Karen Cambre, Sharpe, Kenneth W.
News article for August 6, 2018
When selecting trees for the lawn most people look at the foliage and flowers as desirable characteristics. Some trees also have interesting bark that adds greatly to their appeal.
This year we have had enough rain that crape myrtle trees are shedding their bark to reveal an inner bark layer that many times is even more colorful. The natural process of bark peeling off in thin layers is known as exfoliating bark. While all crape myrtles have exfoliating bark it is the ones with the most color contrast that get your attention.The variety, Natchez, has a stark cinnamon under bark that is very attractive against its white flowers.
You have to get enough rain for the bark to expand and shed. In addition to crape myrtles, drake elm is another tree with a distinct contrast. Drake elm has bright orange under bark. Other popular trees that have unique peeling bark would include sycamore, river birch, bald cypress, other Chinese elms and eastern red cedar.
Since the process is naturally occurring, you should not be tempted to help the process along. You could prematurely pull bark off that will damage the tree.
You may find that trees, such as drake elm, have to be 4 to 5 years old before they actually start shedding their bark. It also appears that many species will not shed their bark every year, more like every other year and only then when you have adequate rain.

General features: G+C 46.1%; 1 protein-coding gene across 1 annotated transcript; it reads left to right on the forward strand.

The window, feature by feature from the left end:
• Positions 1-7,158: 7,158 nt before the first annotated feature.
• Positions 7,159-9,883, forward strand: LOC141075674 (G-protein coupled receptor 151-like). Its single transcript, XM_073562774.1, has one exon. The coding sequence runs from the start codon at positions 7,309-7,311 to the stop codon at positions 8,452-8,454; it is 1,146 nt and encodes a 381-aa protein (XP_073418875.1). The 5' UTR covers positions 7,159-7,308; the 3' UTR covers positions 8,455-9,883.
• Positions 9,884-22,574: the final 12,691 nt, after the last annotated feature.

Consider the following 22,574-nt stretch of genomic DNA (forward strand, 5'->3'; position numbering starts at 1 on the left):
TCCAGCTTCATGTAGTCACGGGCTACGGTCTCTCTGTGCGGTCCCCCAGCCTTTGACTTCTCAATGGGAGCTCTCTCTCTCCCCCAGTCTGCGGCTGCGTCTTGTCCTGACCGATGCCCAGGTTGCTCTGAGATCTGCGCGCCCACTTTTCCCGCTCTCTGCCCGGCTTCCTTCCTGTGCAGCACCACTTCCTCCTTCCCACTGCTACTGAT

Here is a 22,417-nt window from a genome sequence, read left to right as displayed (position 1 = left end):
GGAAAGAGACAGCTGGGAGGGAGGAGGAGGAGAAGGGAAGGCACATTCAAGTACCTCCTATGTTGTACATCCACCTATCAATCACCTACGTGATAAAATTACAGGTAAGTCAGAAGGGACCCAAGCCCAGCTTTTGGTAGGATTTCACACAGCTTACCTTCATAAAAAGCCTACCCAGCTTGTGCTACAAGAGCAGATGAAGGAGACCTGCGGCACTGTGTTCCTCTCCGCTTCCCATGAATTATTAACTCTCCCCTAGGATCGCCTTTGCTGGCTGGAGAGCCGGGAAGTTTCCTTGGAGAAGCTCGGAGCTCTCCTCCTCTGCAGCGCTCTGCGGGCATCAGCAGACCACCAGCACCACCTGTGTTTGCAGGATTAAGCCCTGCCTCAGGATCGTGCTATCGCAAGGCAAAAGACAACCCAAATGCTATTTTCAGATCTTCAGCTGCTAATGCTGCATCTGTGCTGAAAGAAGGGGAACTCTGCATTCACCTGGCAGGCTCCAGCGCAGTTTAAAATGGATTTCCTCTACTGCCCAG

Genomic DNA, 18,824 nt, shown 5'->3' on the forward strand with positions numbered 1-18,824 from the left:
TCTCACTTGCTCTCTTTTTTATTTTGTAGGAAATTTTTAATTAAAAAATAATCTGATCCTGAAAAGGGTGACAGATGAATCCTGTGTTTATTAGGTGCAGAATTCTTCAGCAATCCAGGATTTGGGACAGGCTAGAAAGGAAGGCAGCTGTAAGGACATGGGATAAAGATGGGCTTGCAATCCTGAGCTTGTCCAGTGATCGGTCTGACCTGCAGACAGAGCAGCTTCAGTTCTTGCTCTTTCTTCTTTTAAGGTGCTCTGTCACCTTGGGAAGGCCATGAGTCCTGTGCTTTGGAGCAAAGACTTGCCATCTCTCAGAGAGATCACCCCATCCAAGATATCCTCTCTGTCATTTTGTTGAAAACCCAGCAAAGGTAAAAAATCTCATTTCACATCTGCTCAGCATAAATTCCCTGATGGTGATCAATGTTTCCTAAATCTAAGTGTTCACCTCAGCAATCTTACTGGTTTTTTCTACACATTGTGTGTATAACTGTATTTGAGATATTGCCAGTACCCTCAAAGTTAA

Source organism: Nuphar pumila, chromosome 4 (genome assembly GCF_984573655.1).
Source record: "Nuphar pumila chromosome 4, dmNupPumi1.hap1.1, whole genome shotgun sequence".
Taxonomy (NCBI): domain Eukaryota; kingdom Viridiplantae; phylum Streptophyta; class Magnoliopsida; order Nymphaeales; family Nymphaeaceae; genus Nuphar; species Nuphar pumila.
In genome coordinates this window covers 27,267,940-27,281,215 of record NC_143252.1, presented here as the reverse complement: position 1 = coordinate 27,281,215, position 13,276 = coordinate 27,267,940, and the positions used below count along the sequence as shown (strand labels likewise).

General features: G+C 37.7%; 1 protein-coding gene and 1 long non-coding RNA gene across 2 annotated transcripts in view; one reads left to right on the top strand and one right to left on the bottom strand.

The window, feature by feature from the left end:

Exfoliating can be used as a survival tool by those trees that have that trait to rid themselves of insects, lichen, fungi, bacteria and mosses.
It is a point of interest in a tree that many find attractive and gives you another feature to enjoy.
August seems to always bring about a large invasion of the weed, Chamberbitter.
You probably do not know it by that name, but most people describe it as a weed that looks like a little mimosa tree. I can relate since chamberbitter has 2 rows of leaves on each branch and does resemble a tiny mimosa tree.
Chamberbitter is a summer annual and it grows in abundance in flower beds, lawns, cracks in the concrete and flower pots. As is usual with most problem weeds, it is a heavy seed producer. If you look on the back of the leaflets you will see a row of what looks like a seeds along the stem. Those are actually seed pods and inside of every seed pod is six seeds. You can begin to understand why you see so many of these weeds.
Since chamberbitter is an annual plant, the plant dies at the end of the growing season and is regenerated next year from seed. The normal pre-emerge chemicals that we use in flower beds are not great on this weed. The best method of control is to pull the existing plants up by hand now. They pull up very easily.
Be sure to put every rouged plant in the garbage can. This will help to eliminate the seed source. If you let plants fall to the ground, you are just reseeding the weed. Next, apply a heavy layer of mulch. The best and easiest control is to block any direct sunlight from the seed. Mulching will block sunlight and prevent seed germination.
If you have a fallow area, you can use a glyphosate herbicide but this is a non-selective herbicide that will kill whatever you spray. Glyphosate is a good application for a garden that might not be planted for at least 21 days.